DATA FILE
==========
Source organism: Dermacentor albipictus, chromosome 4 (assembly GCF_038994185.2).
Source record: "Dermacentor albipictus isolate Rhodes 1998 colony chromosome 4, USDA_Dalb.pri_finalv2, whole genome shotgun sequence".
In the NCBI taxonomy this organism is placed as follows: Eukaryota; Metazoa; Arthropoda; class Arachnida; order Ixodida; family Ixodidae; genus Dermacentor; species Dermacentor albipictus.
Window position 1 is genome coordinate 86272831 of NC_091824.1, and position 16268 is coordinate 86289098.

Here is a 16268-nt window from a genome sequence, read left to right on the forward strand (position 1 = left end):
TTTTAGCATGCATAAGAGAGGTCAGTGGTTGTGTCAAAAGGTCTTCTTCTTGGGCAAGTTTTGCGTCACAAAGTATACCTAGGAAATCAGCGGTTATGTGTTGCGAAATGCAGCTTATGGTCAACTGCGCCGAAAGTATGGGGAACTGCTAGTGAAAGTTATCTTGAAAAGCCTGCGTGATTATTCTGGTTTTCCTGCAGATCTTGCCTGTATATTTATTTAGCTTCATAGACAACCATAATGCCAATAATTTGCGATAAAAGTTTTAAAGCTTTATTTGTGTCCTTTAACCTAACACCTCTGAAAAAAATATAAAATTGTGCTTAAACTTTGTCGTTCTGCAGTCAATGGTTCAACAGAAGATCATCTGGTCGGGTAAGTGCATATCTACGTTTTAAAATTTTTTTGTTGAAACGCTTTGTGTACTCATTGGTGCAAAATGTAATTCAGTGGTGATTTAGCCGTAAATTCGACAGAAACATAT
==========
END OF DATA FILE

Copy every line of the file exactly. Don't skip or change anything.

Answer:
Source organism: Dermacentor albipictus, chromosome 4 (assembly GCF_038994185.2).
Source record: "Dermacentor albipictus isolate Rhodes 1998 colony chromosome 4, USDA_Dalb.pri_finalv2, whole genome shotgun sequence".
In the NCBI taxonomy this organism is placed as follows: Eukaryota; Metazoa; Arthropoda; class Arachnida; order Ixodida; family Ixodidae; genus Dermacentor; species Dermacentor albipictus.
Window position 1 is genome coordinate 86272831 of NC_091824.1, and position 16268 is coordinate 86289098.

Here is a 16268-nt window from a genome sequence, read left to right on the forward strand (position 1 = left end):
TTTTAGCATGCATAAGAGAGGTCAGTGGTTGTGTCAAAAGGTCTTCTTCTTGGGCAAGTTTTGCGTCACAAAGTATACCTAGGAAATCAGCGGTTATGTGTTGCGAAATGCAGCTTATGGTCAACTGCGCCGAAAGTATGGGGAACTGCTAGTGAAAGTTATCTTGAAAAGCCTGCGTGATTATTCTGGTTTTCCTGCAGATCTTGCCTGTATATTTATTTAGCTTCATAGACAACCATAATGCCAATAATTTGCGATAAAAGTTTTAAAGCTTTATTTGTGTCCTTTAACCTAACACCTCTGAAAAAAATATAAAATTGTGCTTAAACTTTGTCGTTCTGCAGTCAATGGTTCAACAGAAGATCATCTGGTCGGGTAAGTGCATATCTACGTTTTAAAATTTTTTTGTTGAAACGCTTTGTGTACTCATTGGTGCAAAATGTAATTCAGTGGTGATTTAGCCGTAAATTCGACAGAAACATAT